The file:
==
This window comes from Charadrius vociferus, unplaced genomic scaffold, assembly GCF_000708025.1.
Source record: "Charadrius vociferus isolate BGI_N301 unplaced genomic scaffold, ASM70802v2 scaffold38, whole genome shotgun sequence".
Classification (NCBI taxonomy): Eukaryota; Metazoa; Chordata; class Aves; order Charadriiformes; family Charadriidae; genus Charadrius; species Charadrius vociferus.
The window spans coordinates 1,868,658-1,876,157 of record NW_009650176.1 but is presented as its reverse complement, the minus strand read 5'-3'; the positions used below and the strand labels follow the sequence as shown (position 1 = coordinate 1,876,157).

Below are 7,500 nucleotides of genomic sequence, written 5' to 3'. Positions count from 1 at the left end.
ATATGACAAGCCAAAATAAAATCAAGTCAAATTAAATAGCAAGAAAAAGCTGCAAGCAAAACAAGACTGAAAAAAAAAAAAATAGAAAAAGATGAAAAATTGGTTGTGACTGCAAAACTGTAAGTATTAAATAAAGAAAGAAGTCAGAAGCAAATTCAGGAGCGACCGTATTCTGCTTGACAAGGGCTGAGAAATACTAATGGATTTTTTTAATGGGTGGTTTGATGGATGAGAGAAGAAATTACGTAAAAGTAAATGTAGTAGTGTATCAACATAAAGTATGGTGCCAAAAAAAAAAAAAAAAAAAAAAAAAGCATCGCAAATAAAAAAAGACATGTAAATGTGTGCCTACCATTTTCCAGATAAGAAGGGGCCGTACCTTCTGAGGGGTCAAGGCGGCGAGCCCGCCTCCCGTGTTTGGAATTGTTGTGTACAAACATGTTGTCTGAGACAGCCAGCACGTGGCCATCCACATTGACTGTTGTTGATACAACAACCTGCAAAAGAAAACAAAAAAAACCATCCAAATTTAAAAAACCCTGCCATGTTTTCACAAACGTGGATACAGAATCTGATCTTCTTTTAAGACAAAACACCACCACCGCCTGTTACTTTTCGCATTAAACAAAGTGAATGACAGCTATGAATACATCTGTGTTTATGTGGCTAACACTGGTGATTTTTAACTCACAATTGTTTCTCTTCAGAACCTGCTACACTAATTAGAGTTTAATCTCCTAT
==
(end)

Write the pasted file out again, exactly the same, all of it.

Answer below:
This window comes from Charadrius vociferus, unplaced genomic scaffold, assembly GCF_000708025.1.
Source record: "Charadrius vociferus isolate BGI_N301 unplaced genomic scaffold, ASM70802v2 scaffold38, whole genome shotgun sequence".
Classification (NCBI taxonomy): Eukaryota; Metazoa; Chordata; class Aves; order Charadriiformes; family Charadriidae; genus Charadrius; species Charadrius vociferus.
The window spans coordinates 1,868,658-1,876,157 of record NW_009650176.1 but is presented as its reverse complement, the minus strand read 5'-3'; the positions used below and the strand labels follow the sequence as shown (position 1 = coordinate 1,876,157).

Below are 7,500 nucleotides of genomic sequence, written 5' to 3'. Positions count from 1 at the left end.
ATATGACAAGCCAAAATAAAATCAAGTCAAATTAAATAGCAAGAAAAAGCTGCAAGCAAAACAAGACTGAAAAAAAAAAAAATAGAAAAAGATGAAAAATTGGTTGTGACTGCAAAACTGTAAGTATTAAATAAAGAAAGAAGTCAGAAGCAAATTCAGGAGCGACCGTATTCTGCTTGACAAGGGCTGAGAAATACTAATGGATTTTTTTAATGGGTGGTTTGATGGATGAGAGAAGAAATTACGTAAAAGTAAATGTAGTAGTGTATCAACATAAAGTATGGTGCCAAAAAAAAAAAAAAAAAAAAAAAAAGCATCGCAAATAAAAAAAGACATGTAAATGTGTGCCTACCATTTTCCAGATAAGAAGGGGCCGTACCTTCTGAGGGGTCAAGGCGGCGAGCCCGCCTCCCGTGTTTGGAATTGTTGTGTACAAACATGTTGTCTGAGACAGCCAGCACGTGGCCATCCACATTGACTGTTGTTGATACAACAACCTGCAAAAGAAAACAAAAAAAACCATCCAAATTTAAAAAACCCTGCCATGTTTTCACAAACGTGGATACAGAATCTGATCTTCTTTTAAGACAAAACACCACCACCGCCTGTTACTTTTCGCATTAAACAAAGTGAATGACAGCTATGAATACATCTGTGTTTATGTGGCTAACACTGGTGATTTTTAACTCACAATTGTTTCTCTTCAGAACCTGCTACACTAATTAGAGTTTAATCTCCTAT